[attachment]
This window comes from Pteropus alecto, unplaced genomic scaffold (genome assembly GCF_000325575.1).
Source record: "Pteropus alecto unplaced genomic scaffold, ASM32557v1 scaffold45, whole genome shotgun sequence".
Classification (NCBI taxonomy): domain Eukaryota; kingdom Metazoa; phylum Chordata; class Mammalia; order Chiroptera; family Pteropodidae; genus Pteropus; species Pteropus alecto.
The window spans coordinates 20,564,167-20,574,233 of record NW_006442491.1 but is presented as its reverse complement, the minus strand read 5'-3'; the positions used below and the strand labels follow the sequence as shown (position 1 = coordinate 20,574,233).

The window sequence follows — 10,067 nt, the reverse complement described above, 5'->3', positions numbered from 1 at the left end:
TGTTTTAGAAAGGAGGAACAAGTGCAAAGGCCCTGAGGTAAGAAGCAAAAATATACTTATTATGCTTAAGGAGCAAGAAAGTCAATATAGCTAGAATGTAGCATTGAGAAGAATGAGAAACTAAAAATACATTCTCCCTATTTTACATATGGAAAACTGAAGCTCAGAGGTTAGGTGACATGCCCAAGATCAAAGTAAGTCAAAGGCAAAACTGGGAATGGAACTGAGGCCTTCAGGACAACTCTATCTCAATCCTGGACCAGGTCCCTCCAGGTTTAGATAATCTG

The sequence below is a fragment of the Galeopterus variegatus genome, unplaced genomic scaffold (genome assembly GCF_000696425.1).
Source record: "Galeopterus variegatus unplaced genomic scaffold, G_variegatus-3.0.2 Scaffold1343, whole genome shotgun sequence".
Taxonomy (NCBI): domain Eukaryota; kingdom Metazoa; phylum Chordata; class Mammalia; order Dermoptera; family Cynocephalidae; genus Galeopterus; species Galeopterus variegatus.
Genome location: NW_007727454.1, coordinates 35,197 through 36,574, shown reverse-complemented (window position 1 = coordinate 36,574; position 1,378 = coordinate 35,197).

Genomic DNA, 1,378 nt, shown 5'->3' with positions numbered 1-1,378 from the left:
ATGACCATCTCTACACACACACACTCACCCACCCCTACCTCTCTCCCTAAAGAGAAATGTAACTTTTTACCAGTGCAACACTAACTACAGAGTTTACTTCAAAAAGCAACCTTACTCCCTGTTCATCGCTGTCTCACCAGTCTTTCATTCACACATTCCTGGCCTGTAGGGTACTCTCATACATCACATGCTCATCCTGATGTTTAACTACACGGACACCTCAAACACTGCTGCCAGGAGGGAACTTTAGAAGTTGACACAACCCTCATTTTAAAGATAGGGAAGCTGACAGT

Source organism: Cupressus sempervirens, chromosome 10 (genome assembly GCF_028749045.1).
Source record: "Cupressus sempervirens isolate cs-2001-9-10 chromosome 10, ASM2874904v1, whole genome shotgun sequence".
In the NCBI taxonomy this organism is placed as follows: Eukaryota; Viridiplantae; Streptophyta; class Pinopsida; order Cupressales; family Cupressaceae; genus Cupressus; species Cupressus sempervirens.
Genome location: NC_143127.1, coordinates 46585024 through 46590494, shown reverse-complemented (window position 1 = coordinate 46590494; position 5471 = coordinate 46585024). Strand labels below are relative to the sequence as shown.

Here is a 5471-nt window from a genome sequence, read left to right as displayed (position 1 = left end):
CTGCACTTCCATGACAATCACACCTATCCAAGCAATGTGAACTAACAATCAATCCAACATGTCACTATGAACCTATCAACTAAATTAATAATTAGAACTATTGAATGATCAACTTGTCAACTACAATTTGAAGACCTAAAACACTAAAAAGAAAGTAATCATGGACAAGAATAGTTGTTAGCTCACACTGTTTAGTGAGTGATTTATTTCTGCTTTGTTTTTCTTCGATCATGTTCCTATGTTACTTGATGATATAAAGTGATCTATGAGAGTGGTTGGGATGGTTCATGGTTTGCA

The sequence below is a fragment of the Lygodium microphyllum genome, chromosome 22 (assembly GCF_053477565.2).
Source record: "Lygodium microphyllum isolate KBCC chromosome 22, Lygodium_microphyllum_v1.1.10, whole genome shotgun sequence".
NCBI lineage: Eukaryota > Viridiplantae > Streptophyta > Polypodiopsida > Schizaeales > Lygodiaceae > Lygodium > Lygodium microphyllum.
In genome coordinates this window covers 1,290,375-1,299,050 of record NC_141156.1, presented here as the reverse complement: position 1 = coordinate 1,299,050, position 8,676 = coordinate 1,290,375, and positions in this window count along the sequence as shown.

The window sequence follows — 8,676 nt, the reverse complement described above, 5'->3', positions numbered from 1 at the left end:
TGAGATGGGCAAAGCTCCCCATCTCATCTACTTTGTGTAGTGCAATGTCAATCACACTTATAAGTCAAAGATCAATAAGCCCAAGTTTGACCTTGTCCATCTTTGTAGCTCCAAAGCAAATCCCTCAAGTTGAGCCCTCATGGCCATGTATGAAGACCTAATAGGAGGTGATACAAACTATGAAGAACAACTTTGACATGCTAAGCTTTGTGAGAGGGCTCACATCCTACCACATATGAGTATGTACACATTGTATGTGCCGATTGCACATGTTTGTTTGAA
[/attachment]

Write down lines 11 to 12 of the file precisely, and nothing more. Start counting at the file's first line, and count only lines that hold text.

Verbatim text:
Genomic DNA, 1,378 nt, shown 5'->3' with positions numbered 1-1,378 from the left:
ATGACCATCTCTACACACACACACTCACCCACCCCTACCTCTCTCCCTAAAGAGAAATGTAACTTTTTACCAGTGCAACACTAACTACAGAGTTTACTTCAAAAAGCAACCTTACTCCCTGTTCATCGCTGTCTCACCAGTCTTTCATTCACACATTCCTGGCCTGTAGGGTACTCTCATACATCACATGCTCATCCTGATGTTTAACTACACGGACACCTCAAACACTGCTGCCAGGAGGGAACTTTAGAAGTTGACACAACCCTCATTTTAAAGATAGGGAAGCTGACAGT